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Bernie Williams Back Home And Keeping The Faith


April 21, 2001
Copyright © 2001 THE NEW YORK TIMES. All Rights Reserved.

In his book "The Road to Redemption," Rabbi Burton L. Visotzky uses the insight of old rabbis to name two elements that distort the normal order of life: love and grief.

For the past 11 days, Bernie Williams, the Yankees' center fielder, has been pulled back and forth between these two emotions. He was pulled away from the team by grief as his ailing father fought for his life in Puerto Rico. Williams was pushed back to New York by love and a sense of mission.

In the process of going back and forth – physically and spiritually – Williams revealed a dimension of his loyalty and value to the Yankees that even the most loyal fans have never truly appreciated.

In a moving half-hour news conference at Yankee Stadium yesterday, Williams described his emotional absence from the Yankees.

On April 9, Williams received a call from his brother when the Yankees arrived in Kansas City for a three-game series with the Royals. His brother told him that their 73-year- old father, Bernabe Williams Sr., was being taken to a hospital in Puerto Rico. Williams's father has pulmonary fibrosis, in which scar tissue in the lungs restricts breathing and makes speaking difficult, if not impossible.

Williams left for Puerto Rico when he determined the severity of the situation. He was not prepared for what he saw. The robust, active man who once ordered him around, who orchestrated his early career, was frail, waging a life-and-death battle for each breath. When he saw his father barely able to breathe, Williams broke down and cried.

"It was so different from when I saw him back on Christmas," Williams said. "He lost a lot of weight, he had a lot of difficulty breathing.

"I don't know if any of you had a situation like that before," he said to reporters, "but you start thinking about the time you were a kid and you have your dad all strong, the times you spent with him. You can't help feeling emotional about it."

His father's condition worsened, and he was eventually put on a respirator. His father was aware that Williams was in the room with his brother and an evergrowing contingent of relatives who had flown in from New York and Chicago.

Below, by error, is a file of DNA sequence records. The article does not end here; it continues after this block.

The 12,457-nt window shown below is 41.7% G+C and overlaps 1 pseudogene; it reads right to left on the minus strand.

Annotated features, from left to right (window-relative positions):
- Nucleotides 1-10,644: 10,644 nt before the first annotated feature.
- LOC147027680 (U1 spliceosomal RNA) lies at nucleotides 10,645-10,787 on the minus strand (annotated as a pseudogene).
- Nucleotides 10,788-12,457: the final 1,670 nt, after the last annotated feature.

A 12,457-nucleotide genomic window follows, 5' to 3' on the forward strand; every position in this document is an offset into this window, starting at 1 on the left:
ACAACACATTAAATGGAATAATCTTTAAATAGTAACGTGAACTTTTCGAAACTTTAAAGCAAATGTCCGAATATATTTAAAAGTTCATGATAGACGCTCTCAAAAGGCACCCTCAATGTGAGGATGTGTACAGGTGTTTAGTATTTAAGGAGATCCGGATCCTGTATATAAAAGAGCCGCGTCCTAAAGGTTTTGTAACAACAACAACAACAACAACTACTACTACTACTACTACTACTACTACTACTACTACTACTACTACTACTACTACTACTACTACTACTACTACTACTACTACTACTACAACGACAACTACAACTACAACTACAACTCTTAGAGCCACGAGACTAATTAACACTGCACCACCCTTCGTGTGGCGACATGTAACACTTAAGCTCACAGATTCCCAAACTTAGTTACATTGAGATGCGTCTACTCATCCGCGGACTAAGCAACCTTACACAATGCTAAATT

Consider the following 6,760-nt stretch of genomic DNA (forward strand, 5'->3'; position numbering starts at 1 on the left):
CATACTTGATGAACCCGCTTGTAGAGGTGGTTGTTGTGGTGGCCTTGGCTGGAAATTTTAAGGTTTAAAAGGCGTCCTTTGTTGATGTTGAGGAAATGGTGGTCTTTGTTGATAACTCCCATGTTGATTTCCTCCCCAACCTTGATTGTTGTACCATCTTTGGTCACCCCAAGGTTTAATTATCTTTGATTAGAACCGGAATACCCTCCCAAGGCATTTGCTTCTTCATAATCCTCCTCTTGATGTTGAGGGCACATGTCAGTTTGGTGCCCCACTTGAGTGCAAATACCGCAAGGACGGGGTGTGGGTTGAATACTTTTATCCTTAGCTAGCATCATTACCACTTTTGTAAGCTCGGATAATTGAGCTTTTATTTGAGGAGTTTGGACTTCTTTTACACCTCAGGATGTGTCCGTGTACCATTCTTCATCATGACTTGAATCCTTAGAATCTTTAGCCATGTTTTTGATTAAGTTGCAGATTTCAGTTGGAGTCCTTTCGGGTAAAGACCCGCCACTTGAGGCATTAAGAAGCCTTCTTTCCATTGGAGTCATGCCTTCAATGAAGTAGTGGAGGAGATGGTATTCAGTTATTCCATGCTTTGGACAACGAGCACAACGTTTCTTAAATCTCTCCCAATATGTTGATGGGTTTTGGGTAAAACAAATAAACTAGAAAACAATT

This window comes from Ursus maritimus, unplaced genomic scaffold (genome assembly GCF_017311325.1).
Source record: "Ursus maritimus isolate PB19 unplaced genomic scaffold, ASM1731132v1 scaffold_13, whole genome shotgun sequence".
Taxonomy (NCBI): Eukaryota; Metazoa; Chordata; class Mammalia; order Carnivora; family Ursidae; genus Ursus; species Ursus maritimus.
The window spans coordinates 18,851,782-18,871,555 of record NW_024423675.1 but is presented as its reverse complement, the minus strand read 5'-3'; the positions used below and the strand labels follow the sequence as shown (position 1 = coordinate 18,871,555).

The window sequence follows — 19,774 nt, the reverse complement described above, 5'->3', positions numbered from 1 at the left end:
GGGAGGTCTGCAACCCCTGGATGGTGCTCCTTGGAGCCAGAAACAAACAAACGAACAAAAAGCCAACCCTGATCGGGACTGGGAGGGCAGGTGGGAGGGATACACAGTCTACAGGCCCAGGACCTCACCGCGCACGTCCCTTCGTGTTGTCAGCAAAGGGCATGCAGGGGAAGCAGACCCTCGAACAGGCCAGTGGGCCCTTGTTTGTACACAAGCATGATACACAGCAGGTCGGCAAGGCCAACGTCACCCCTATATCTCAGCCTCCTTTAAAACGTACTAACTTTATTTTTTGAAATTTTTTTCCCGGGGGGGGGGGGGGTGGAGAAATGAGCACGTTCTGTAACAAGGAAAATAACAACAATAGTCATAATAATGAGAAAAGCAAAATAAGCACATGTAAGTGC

Bernabe Williams's condition deteriorated to the point that he was put in intensive care.

"At some point we really thought that he was going to leave us," Bernie said.

In a final move, doctors took his father off the respirator with the idea that his lungs would not work on their own if kept on a respirator. His condition improved, his lungs began responding to treatment. "It was a miracle, at least that's the way I see it," Williams said.

Williams endured split emotions as he watched his father and his team struggle without being able to help either of them.

With Williams out of the lineup, the Yankees fell into an offensive slump and went 5-5. In his first game back, he walked, scored a run and made an outstanding defensive play as the Yankees defeated Boston, 6-1. After the game, Williams dressed quickly and left.

"The most frustrating thing for me was not being there playing the games," Williams said before the game. "I was like, `I should be there playing.' But the time that I was down there was worth it."

For the time being, his father is stable. Bernabe Williams was taken out of intensive care on Thursday and put in a private room.

"If everything goes as planned," Bernie said yesterday, "he should be out of the hospital in the next two or three days."

This story will not have a happy ending. The progressive disease will not get better. There will be no life-saving heroics.

"From what I've heard, he will eventually die from this," Williams said. "What this has taught me is that there are a lot of things I cannot control. I can have all the money in the world and I cannot get my dad better. Sometimes you have to let go and just pray."

His father taught him that lesson as well.

When Williams arrived in Puerto Rico this month, he asked his father if he wanted him to go back to New York if his condition changed. His father grabbed Williams's arms and shook his head no.

On Thursday, Williams's father let his son know he could go. "I realized he was back when he kicked me out of the hospital," Williams said. "He couldn't talk, but he pointed to me and made this gesture of a plane."

For the past 11 days, and particularly yesterday, Williams eloquently offered a variation on ancient wisdom about things that distort the order of life. Grief may take you away, but love and commitment send you back.

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